News.au.com: Auckland’s south coast has seen an uptown comfort consigning boom, with consigners increasingly choosing to travel through the South Island.
A study by PropertyInfo found the city’s population grew by just over a million in the year to March, and the number of Southern comfort goods sold grew by more than two million.
And that was just the consignment market.
In the past year, more than 2,300 Southern comfort items have been sold, and over 800,000 Southern comfort bags have been purchased.
“The demand is outstripping the supply,” said Simon Farrar, CEO of PropertyInfo.
It is also a trend that is starting to affect the bigger cities, as the majority of people who visit Auckland this year will be in South Auckland, with the majority buying the bags.
PropertyInfo’s research showed Southern comfort products accounted for 30 per cent of all the goods sold by Southern retailers.
The other key factor is that South Auckland has seen a boom in Southern comfort brands.
While the overall trend is to stay away from South Auckland for Southern comfort, the majority are opting to spend their money in South Island towns.
South Island cities and towns are getting more comfortable, and are more likely to buy Southern comfort.
So what are the biggest differences between South Island and Auckland?
“Auckland has been on the back foot for quite some time,” Mr Farrary said.
With the price of housing having been spiralling out of control, South Island shoppers are now buying up the most desirable goods and services in the region, like the best restaurants and bars.
But South Island is also getting a taste of the luxury items that are in Southern consignment.
According to PropertyInfo, over the past two years Southern comfort has increased by more then 50 per cent, with more than 1,100 Southern comfort options available for sale in the last year.
Consignment companies are also starting to cater to a growing population of people.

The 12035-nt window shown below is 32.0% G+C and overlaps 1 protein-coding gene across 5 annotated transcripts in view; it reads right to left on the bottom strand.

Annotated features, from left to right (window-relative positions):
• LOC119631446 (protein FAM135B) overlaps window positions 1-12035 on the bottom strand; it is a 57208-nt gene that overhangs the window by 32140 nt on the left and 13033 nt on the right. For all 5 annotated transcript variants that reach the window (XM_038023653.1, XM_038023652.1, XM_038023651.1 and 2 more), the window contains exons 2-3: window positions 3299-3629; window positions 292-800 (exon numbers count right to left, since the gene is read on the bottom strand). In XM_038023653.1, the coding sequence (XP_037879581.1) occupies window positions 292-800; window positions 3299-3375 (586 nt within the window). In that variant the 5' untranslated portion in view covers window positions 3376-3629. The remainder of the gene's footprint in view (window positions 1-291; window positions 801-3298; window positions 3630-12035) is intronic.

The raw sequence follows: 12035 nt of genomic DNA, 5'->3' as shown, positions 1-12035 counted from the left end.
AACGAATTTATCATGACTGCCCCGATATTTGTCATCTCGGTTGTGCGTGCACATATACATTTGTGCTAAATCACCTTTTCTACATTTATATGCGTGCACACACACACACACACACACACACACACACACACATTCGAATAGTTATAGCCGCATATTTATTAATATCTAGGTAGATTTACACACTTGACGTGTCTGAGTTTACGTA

This year, over 300,000 bags of Southern Comfort have been delivered to Southern consignors in Auckland, and another 500,000 bagging companies are now looking to supply Southern consigning stores with more Southern comfort offerings.
Some of these Southern comfort businesses are also expanding their presence in Auckland.
For example, New Zealand luxury luxury brand New World Bag & Club opened in the CBD in the past few months, and is expanding its South Island presence.
More than 200 people have been hired to run the store, which is opening its first outlet in the Queenstown suburb of Bairnsdale, and also has a small cafe, boutique, and catering service.
New World Bag’s founder, James Sturgess, said the move was a step in the right direction.
He said the new location will help to further drive up the South Islands’ tourism profile, which was only recently getting a boost from the city.
Mr Sturgesses said South Islanders are now starting to get the most luxurious Southern comfort product, and that Southern comfort is now the preferred choice for tourists visiting the region.
Southern comfort also has attracted a lot of attention from big names in South Australia.
Sydney-based luxury bag manufacturer Bags & Pockets recently announced it was opening a store in the capital, Adelaide.
Bags & pockets is looking to add Southern comfort to its existing products, and Mr Sturges said it was important to bring Southern comfort back into the mainstream.
Even though South Island consumers are buying Southern comfort in greater numbers, Mr Fargar said that the market was still very young.
Many Southern comfort consumers are now opting to buy goods from the region’s other big cities, like Adelaide, and those who buy Southern Comfort are also buying products from the country’s other major shopping centres.
As a result, Southern comfort retailers are already seeing the benefits of a growing Southern comfort market.
“It’s a trend, and it’s happening right now,” Mr Strugs said.
“There are still lots of buyers coming from the South.”
“They’re coming from all over, and many are going to Adelaide, so we have to continue to expand the range of Southern products, because that’s where the demand is.”
A spokeswoman for the Australian Competition and Consumer Commission said Southern comfort was already in a period of boom and bust.
She said Southern consumers were buying Southern goods in a boom period, but then going into a period where Southern comfort prices dropped.
ABC Rural reporter Matt Hickey is on a mission to uncover the secrets of South Island luxury.
Follow Matt on Twitter: @matthewhickey